Daniel Radcliffe, for the immediate future anyway, is always going to be Harry Potter, for 10 years he lived and breathed the character and to millions of adoring fans he is the image of the boy wizard, which is why it is an achievement that while watching The Woman in Black Harry Potter hardly crossed my mind.

The story, set in an Edwardian era, centers around Arthur Kipps (Radcliffe) who is a solicitor sent to clear up the paperwork of a recently deceased woman. Kipps himself has a 4 year old child and is a widow, his wife having died during child birth.

Kipps arrives in the village of Crythin Gifford where he is to spend the next couple of days working before his son arrives to join him for a holiday. During his train journey Kipps meets the local wealthy man who he befriends and then is given a lift in his car (noted as being the first car in the village) to the inn where he is booked in to stay.

The welcome Kipps gets from everyone else is far from friendly, and as he goes about his business the next day he is more or less told to leave town. What ensues from there is a traditional ghost story with scares and jumps at every opportunity.

As I first mentioned Radcliffe, fresh from the Potter franchise where he IS the boy wizard, manages to detach himself from that completely, not sure if it's the side burns or the fact that his character spends a lot of time alone and doesn't say a lot, or maybe it's the low budget film not being laden with special effect but it's a good move.

I'm showing my age now but I remember the Hammer Horror films of the 70's and 80's which at the time were scary as hell, and the TV show had me hiding behind the sofa more than Doctor Who did, and this film, which is produced by Hammer and filmed in the UK captures the spirit of the old Hammer perfectly.

The film is jumpy if a little corny in places, not too long and has a story which is acceptable for a horror film of this type. I started the question things when a seemingly normal guy decides to spend the night in the creepiest looking house in England that is cut from mainland during for large part of the day and he'd already experienced minor paranormal activity (I'd never have gone anywhere near the house in the first place) and some of the jumpy scenes were far too predictable and came off as amusing but on the whole it's an enjoyable scary horror harking back to the glory days of Hammer.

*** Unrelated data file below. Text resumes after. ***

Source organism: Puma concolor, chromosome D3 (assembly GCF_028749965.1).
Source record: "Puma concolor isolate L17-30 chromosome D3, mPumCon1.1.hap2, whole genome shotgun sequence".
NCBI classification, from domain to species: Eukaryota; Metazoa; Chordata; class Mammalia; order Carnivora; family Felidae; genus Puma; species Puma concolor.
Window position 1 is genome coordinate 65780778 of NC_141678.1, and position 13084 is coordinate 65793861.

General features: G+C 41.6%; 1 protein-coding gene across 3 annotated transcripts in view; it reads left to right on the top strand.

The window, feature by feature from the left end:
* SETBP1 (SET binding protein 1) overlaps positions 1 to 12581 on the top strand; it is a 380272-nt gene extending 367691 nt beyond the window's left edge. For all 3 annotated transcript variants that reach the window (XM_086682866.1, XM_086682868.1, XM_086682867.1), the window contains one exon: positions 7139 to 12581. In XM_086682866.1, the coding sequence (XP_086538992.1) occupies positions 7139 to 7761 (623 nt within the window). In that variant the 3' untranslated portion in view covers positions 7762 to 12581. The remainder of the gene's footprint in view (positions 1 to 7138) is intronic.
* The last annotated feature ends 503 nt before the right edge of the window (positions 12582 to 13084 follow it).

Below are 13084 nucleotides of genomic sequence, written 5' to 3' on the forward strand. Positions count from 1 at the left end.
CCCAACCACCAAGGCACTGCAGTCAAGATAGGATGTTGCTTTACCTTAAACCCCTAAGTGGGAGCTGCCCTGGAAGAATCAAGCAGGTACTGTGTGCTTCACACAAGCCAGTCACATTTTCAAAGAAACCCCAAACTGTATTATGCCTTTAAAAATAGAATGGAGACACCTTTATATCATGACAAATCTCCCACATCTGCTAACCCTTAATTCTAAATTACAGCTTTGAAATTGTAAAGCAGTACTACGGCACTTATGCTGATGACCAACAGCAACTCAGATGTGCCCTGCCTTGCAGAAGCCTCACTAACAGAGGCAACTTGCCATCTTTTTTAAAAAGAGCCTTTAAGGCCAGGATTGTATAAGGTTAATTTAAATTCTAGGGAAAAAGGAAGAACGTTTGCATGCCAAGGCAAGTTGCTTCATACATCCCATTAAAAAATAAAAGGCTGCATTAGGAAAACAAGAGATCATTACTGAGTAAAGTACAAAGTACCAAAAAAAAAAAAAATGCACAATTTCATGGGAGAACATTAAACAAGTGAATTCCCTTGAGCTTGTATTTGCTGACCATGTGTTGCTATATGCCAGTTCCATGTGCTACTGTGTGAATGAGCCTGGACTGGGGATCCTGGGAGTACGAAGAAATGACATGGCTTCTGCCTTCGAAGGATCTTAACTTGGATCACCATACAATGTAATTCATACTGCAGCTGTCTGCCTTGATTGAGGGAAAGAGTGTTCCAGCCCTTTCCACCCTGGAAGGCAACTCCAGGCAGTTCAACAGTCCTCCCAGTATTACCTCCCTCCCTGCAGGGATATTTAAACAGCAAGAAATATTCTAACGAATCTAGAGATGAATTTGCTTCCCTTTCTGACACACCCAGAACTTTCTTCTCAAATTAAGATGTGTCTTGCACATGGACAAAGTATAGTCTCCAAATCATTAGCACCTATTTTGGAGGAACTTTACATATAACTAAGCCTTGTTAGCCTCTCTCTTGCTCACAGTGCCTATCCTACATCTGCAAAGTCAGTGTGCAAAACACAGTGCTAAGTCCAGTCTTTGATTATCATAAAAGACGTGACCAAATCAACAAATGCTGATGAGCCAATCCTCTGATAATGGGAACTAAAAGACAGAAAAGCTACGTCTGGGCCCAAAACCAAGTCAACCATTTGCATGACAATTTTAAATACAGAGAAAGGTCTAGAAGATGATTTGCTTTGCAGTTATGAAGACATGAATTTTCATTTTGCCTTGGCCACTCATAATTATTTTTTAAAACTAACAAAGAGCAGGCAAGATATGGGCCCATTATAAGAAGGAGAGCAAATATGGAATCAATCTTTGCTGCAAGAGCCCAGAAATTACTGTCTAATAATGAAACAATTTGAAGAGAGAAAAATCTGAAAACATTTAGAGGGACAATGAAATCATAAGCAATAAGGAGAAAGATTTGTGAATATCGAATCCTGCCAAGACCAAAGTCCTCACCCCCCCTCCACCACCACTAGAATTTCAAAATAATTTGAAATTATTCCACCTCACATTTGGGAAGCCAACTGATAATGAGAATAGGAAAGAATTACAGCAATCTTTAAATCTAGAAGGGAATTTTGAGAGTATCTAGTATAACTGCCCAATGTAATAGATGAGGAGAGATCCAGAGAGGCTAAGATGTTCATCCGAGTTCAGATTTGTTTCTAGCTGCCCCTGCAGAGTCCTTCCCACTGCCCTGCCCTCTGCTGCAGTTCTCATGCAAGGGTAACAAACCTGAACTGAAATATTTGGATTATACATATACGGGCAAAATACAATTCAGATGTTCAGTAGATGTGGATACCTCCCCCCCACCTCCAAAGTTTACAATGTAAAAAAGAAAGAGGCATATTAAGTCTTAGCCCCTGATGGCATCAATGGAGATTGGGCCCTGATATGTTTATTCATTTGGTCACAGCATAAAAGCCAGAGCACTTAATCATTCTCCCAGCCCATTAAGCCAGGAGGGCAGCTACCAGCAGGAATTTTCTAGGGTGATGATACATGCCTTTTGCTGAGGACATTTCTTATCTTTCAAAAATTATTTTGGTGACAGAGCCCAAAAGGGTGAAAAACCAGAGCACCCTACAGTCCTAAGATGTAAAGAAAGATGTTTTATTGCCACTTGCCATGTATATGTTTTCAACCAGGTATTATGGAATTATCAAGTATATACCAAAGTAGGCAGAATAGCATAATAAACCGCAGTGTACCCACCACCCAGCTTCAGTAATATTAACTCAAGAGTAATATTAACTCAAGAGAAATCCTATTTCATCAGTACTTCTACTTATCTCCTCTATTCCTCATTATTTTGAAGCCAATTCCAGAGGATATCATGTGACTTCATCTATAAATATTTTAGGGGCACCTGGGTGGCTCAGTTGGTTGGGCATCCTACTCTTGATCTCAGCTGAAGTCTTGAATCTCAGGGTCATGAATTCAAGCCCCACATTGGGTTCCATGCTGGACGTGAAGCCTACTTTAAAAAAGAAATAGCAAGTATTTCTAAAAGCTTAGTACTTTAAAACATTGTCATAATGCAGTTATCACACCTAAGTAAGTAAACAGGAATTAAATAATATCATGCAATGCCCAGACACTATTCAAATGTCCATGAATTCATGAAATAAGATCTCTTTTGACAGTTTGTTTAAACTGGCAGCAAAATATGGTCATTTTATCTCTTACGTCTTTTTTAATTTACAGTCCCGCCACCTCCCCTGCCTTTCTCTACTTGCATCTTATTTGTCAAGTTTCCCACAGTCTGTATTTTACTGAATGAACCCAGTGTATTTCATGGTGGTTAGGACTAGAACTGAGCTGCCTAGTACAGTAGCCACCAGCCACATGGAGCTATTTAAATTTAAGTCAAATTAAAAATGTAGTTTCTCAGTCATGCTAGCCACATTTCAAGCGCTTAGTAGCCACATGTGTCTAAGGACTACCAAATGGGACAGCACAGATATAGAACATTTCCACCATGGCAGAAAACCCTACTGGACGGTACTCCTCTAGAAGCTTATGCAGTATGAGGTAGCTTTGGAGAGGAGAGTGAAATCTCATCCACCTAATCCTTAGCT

Good: Decent screenplay from Jane Goldman and some genuinely scary moments. Well directed by James Watkins and a good supporting cast.

Bad: Does get predictable and some of the scares are funny. Too many unanswered things happen and the ending although good could have been better.

25thframe.co.uk rating:

A report is due to be released next week suggesting that the UK should make more commercially successful films, this is after a year where the British film industry contributed £4 Billion to the UK economy.

Prime Minister David Cameron is to visit Pinewood Studios on Wednesday (11th Jan) and has said himself that he British film industry should support "commercially successful pictures", but in doing this does it mean film makers loosing their artistic integrity?

In my mind this begs the question, do film makers make films for person reasons, it may be to make art, to make a statement or because the maker has a story they just have to tell, and despite it's commercial success if its going to be seen and enjoyed or acknowledged by the public, despite how small that group might be, it's worth making the film. Or is the making of a film an industry and if the product won't make a profit then why bother to produce it? In reality the films, which make the money, are (generally) big blockbuster.